Designed fifty years ago by Robert Bartini, it was to be the most versatile flying machine ever built. It could take off vertically, hover mid-air, land on any surface, cruise at high altitudes, and harness the ground effect. But why isn’t it as popular as other aircraft today?
The Origin of the Bartini Beriev VVA-14
In 1962, Bartini outlined a concept that aimed to combine aircraft-like speeds and the versatility of helicopters. VTOL-capable planes were becoming a reality in the 60s, but they were inefficient and impractical.
The lift jets used for vertical takeoff would burn excessive fuel and added weight, limiting the aircraft’s range and performance. What separated Bartini’s design from other VTOL aircraft is its ability to harness the ground effect to offset the inefficiency of vertical takeoffs and landings.
A New Opportunity as a Submarine Hunter
The Soviet Union had no answer for America’s nuclear-armed submarines in the 1960s. Ordering their whole Navy to patrol 45,000 miles of coastline wasn’t economical either. Instead, Soviet leadership saw Bartini’s concept as the potential solution.
Bartini quickly modified his design into the ultimate submarine hunter. The new version now came equipped with anti-submarine weaponry, a computerized anti-submarine detection system, and a weapons bay.
A crew of three would be assisted by an electronic flight navigation and search-and-aim system. Additionally, the team would use magnetic anomaly detectors, dipping sonars, and sonobuoys.
Two Soloviev D-30m turbojets enabled the VVA-14 to reach 470 mph and fly up to 33,000 ft if needed. Moreover, twelve lift jets would be fitted inside its catamaran-like fuselage – each generating almost 10,000 lbs of thrust.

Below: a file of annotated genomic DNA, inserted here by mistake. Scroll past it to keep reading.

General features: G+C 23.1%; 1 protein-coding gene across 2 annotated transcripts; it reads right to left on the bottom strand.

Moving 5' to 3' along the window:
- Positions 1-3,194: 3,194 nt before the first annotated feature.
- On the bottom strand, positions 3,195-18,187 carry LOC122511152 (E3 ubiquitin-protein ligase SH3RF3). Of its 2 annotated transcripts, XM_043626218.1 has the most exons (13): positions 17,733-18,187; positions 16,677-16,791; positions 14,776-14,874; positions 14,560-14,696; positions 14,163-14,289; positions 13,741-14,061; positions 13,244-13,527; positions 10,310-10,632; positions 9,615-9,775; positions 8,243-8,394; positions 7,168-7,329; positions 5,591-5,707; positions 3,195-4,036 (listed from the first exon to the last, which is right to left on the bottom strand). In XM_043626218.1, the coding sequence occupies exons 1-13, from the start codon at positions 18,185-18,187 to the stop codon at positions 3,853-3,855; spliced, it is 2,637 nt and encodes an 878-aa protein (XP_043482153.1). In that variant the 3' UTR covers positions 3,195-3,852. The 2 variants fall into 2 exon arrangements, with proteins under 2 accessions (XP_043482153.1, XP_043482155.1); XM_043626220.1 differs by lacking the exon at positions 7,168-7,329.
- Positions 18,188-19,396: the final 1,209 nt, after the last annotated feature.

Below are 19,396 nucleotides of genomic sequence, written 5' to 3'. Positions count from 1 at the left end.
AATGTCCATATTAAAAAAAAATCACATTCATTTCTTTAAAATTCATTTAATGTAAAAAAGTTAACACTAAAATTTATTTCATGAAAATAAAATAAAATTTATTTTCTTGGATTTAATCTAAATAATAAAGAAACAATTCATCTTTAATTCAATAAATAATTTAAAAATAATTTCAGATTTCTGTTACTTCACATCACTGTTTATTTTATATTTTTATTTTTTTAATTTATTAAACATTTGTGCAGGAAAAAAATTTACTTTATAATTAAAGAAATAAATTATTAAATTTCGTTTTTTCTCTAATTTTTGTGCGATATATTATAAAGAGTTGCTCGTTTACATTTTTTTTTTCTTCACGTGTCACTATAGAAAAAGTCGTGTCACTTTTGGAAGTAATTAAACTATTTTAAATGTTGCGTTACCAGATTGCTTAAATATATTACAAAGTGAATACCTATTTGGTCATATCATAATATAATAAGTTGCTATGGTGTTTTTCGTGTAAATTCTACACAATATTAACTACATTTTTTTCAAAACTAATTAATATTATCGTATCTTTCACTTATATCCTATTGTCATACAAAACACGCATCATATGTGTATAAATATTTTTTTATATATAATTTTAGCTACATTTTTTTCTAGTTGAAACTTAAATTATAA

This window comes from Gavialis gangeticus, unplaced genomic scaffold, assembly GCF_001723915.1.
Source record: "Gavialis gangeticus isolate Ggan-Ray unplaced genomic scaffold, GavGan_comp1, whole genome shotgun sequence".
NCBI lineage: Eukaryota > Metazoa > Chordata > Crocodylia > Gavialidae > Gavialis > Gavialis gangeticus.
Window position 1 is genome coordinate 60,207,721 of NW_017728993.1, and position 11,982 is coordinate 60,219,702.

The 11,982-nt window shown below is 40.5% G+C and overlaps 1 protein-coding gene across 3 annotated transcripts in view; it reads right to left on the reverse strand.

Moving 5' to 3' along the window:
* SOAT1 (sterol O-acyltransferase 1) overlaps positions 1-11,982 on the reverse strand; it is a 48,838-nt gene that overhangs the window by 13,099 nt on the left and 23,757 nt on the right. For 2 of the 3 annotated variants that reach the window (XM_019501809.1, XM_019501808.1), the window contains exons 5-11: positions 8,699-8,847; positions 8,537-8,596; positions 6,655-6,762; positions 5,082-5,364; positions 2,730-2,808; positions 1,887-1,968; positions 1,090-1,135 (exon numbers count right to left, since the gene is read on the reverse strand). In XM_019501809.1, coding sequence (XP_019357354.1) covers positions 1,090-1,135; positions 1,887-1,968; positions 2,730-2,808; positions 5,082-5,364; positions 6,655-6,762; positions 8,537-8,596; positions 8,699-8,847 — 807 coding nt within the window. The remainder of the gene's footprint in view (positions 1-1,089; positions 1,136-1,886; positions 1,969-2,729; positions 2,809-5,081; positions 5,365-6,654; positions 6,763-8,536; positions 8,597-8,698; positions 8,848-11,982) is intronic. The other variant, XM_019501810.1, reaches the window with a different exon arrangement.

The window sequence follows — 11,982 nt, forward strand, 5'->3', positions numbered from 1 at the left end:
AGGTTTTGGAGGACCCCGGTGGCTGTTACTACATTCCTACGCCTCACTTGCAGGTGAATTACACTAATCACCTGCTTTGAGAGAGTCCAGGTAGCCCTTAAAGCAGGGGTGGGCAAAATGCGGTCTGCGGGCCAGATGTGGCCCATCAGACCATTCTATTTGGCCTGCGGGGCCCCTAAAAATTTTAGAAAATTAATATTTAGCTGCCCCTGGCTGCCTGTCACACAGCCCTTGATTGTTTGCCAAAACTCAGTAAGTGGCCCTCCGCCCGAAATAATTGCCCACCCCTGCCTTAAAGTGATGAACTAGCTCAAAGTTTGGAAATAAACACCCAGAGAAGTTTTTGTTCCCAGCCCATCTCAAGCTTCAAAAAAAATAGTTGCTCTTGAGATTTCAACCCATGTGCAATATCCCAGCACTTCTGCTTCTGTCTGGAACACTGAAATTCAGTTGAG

Inflatable pontoons made amphibious operations possible, allowing it to land on water and other surfaces such as sand, snow, or marsh.
Most impressively, the VVA-14 could carry more than two tons of armament consisting of mines, torpedoes, and naval charges. Weighing in at 57 tons, the VVA-14 would be the world’s largest VTOL aircraft. Soviet leaders were impressed with the concept and approved its development, designating it as the VVA-14.
Too Difficult To Build
The most critical component of Bartini’s concept was the vertical lift jets. However, its development had been assigned to a smaller, less experienced, and overburdened engine builder – the Rybinsk Engine-Building Design Bureau.
Moreover, the VVA-14’s inflatable pontoons proved extremely difficult to engineer. These were designed to be inflated and deflated in the harshest conditions and used high-pressure air from the cruise engines to fill twelve sealed compartments. It was later replaced with temporary hard floats so testing could continue.
By the 1970s, it became clear that the lift jets would never be delivered on time (or at all). This meant that the aircraft couldn’t perform VTOL or use any pre-designed fly-by-wire and automated flight control systems. In addition, this change also made the development of inflatable pontoons useless.
In return, Bartini decided to modify his design to accommodate the changes, but none worked.
The whole project slowed down after Bartini’s death in 1974. It was subsequently canceled, with the VVA-14 only having a total flight time of 103 hours.